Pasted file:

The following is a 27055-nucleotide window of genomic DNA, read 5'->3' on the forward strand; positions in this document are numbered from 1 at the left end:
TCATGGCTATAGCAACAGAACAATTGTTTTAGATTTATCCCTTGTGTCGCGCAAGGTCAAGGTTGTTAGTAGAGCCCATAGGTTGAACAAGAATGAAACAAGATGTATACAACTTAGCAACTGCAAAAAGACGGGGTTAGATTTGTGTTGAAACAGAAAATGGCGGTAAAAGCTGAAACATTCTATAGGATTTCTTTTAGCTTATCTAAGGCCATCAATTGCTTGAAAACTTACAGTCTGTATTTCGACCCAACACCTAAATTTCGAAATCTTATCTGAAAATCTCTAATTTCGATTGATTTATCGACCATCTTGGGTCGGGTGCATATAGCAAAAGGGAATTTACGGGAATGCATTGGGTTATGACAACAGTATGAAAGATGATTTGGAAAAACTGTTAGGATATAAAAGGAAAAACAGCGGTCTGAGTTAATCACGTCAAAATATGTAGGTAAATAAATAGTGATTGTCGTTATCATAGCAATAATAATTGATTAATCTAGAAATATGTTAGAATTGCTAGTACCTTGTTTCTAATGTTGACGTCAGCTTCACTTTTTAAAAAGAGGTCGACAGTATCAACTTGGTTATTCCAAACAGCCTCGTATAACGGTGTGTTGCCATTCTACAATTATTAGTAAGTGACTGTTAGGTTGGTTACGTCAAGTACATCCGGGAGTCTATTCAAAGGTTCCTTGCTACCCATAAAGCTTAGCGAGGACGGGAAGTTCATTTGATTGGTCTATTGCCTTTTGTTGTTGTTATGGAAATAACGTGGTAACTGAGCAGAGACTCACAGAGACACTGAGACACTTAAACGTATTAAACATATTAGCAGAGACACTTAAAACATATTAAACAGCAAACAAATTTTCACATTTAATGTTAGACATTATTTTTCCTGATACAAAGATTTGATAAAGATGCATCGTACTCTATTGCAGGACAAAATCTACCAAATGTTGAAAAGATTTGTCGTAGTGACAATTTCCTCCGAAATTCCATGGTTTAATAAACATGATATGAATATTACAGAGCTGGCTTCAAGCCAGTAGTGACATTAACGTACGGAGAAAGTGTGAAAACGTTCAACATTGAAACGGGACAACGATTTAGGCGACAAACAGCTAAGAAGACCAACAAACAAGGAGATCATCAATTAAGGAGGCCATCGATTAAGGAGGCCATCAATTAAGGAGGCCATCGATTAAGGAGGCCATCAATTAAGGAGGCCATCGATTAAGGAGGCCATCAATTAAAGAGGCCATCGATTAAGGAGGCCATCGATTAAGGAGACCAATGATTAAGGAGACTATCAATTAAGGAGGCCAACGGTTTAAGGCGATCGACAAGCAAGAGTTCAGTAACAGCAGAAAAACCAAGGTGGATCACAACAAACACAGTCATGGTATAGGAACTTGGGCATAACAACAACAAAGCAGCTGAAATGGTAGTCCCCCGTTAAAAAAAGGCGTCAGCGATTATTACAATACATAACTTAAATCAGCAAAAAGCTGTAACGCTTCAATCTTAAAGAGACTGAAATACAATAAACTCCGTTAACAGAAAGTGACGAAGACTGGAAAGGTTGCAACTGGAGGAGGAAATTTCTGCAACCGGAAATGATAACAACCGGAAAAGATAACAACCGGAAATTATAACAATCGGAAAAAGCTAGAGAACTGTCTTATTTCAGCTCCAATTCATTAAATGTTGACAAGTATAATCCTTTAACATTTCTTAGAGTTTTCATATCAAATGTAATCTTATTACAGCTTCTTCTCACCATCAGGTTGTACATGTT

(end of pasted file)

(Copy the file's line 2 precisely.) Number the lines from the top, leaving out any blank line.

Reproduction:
TCATGGCTATAGCAACAGAACAATTGTTTTAGATTTATCCCTTGTGTCGCGCAAGGTCAAGGTTGTTAGTAGAGCCCATAGGTTGAACAAGAATGAAACAAGATGTATACAACTTAGCAACTGCAAAAAGACGGGGTTAGATTTGTGTTGAAACAGAAAATGGCGGTAAAAGCTGAAACATTCTATAGGATTTCTTTTAGCTTATCTAAGGCCATCAATTGCTTGAAAACTTACAGTCTGTATTTCGACCCAACACCTAAATTTCGAAATCTTATCTGAAAATCTCTAATTTCGATTGATTTATCGACCATCTTGGGTCGGGTGCATATAGCAAAAGGGAATTTACGGGAATGCATTGGGTTATGACAACAGTATGAAAGATGATTTGGAAAAACTGTTAGGATATAAAAGGAAAAACAGCGGTCTGAGTTAATCACGTCAAAATATGTAGGTAAATAAATAGTGATTGTCGTTATCATAGCAATAATAATTGATTAATCTAGAAATATGTTAGAATTGCTAGTACCTTGTTTCTAATGTTGACGTCAGCTTCACTTTTTAAAAAGAGGTCGACAGTATCAACTTGGTTATTCCAAACAGCCTCGTATAACGGTGTGTTGCCATTCTACAATTATTAGTAAGTGACTGTTAGGTTGGTTACGTCAAGTACATCCGGGAGTCTATTCAAAGGTTCCTTGCTACCCATAAAGCTTAGCGAGGACGGGAAGTTCATTTGATTGGTCTATTGCCTTTTGTTGTTGTTATGGAAATAACGTGGTAACTGAGCAGAGACTCACAGAGACACTGAGACACTTAAACGTATTAAACATATTAGCAGAGACACTTAAAACATATTAAACAGCAAACAAATTTTCACATTTAATGTTAGACATTATTTTTCCTGATACAAAGATTTGATAAAGATGCATCGTACTCTATTGCAGGACAAAATCTACCAAATGTTGAAAAGATTTGTCGTAGTGACAATTTCCTCCGAAATTCCATGGTTTAATAAACATGATATGAATATTACAGAGCTGGCTTCAAGCCAGTAGTGACATTAACGTACGGAGAAAGTGTGAAAACGTTCAACATTGAAACGGGACAACGATTTAGGCGACAAACAGCTAAGAAGACCAACAAACAAGGAGATCATCAATTAAGGAGGCCATCGATTAAGGAGGCCATCAATTAAGGAGGCCATCGATTAAGGAGGCCATCAATTAAGGAGGCCATCGATTAAGGAGGCCATCAATTAAAGAGGCCATCGATTAAGGAGGCCATCGATTAAGGAGACCAATGATTAAGGAGACTATCAATTAAGGAGGCCAACGGTTTAAGGCGATCGACAAGCAAGAGTTCAGTAACAGCAGAAAAACCAAGGTGGATCACAACAAACACAGTCATGGTATAGGAACTTGGGCATAACAACAACAAAGCAGCTGAAATGGTAGTCCCCCGTTAAAAAAAGGCGTCAGCGATTATTACAATACATAACTTAAATCAGCAAAAAGCTGTAACGCTTCAATCTTAAAGAGACTGAAATACAATAAACTCCGTTAACAGAAAGTGACGAAGACTGGAAAGGTTGCAACTGGAGGAGGAAATTTCTGCAACCGGAAATGATAACAACCGGAAAAGATAACAACCGGAAATTATAACAATCGGAAAAAGCTAGAGAACTGTCTTATTTCAGCTCCAATTCATTAAATGTTGACAAGTATAATCCTTTAACATTTCTTAGAGTTTTCATATCAAATGTAATCTTATTACAGCTTCTTCTCACCATCAGGTTGTACATGTT